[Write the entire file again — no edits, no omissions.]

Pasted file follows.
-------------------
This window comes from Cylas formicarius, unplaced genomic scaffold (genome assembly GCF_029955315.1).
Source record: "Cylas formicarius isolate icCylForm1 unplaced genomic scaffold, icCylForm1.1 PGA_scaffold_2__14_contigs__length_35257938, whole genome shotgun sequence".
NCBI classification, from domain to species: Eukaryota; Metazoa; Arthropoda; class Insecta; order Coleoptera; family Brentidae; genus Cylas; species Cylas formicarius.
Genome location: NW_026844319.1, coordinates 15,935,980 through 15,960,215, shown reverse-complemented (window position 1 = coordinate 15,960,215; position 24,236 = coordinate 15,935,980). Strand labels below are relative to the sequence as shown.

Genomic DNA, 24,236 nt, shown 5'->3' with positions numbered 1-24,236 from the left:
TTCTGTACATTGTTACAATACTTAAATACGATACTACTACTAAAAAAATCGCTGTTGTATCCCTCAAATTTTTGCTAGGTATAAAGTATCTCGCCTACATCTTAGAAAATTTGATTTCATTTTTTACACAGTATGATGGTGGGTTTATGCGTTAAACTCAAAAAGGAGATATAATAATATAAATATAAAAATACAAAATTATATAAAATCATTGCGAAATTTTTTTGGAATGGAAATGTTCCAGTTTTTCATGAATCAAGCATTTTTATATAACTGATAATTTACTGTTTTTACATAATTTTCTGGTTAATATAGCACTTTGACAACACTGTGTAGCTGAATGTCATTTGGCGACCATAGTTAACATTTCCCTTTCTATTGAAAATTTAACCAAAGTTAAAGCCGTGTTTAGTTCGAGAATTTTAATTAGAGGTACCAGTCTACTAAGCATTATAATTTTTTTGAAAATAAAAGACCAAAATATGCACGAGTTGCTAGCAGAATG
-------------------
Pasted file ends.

This window comes from Cylas formicarius, unplaced genomic scaffold (genome assembly GCF_029955315.1).
Source record: "Cylas formicarius isolate icCylForm1 unplaced genomic scaffold, icCylForm1.1 PGA_scaffold_2__14_contigs__length_35257938, whole genome shotgun sequence".
NCBI classification, from domain to species: Eukaryota; Metazoa; Arthropoda; class Insecta; order Coleoptera; family Brentidae; genus Cylas; species Cylas formicarius.
Genome location: NW_026844319.1, coordinates 15,935,980 through 15,960,215, shown reverse-complemented (window position 1 = coordinate 15,960,215; position 24,236 = coordinate 15,935,980). Strand labels below are relative to the sequence as shown.

Genomic DNA, 24,236 nt, shown 5'->3' with positions numbered 1-24,236 from the left:
TTCTGTACATTGTTACAATACTTAAATACGATACTACTACTAAAAAAATCGCTGTTGTATCCCTCAAATTTTTGCTAGGTATAAAGTATCTCGCCTACATCTTAGAAAATTTGATTTCATTTTTTACACAGTATGATGGTGGGTTTATGCGTTAAACTCAAAAAGGAGATATAATAATATAAATATAAAAATACAAAATTATATAAAATCATTGCGAAATTTTTTTGGAATGGAAATGTTCCAGTTTTTCATGAATCAAGCATTTTTATATAACTGATAATTTACTGTTTTTACATAATTTTCTGGTTAATATAGCACTTTGACAACACTGTGTAGCTGAATGTCATTTGGCGACCATAGTTAACATTTCCCTTTCTATTGAAAATTTAACCAAAGTTAAAGCCGTGTTTAGTTCGAGAATTTTAATTAGAGGTACCAGTCTACTAAGCATTATAATTTTTTTGAAAATAAAAGACCAAAATATGCACGAGTTGCTAGCAGAATG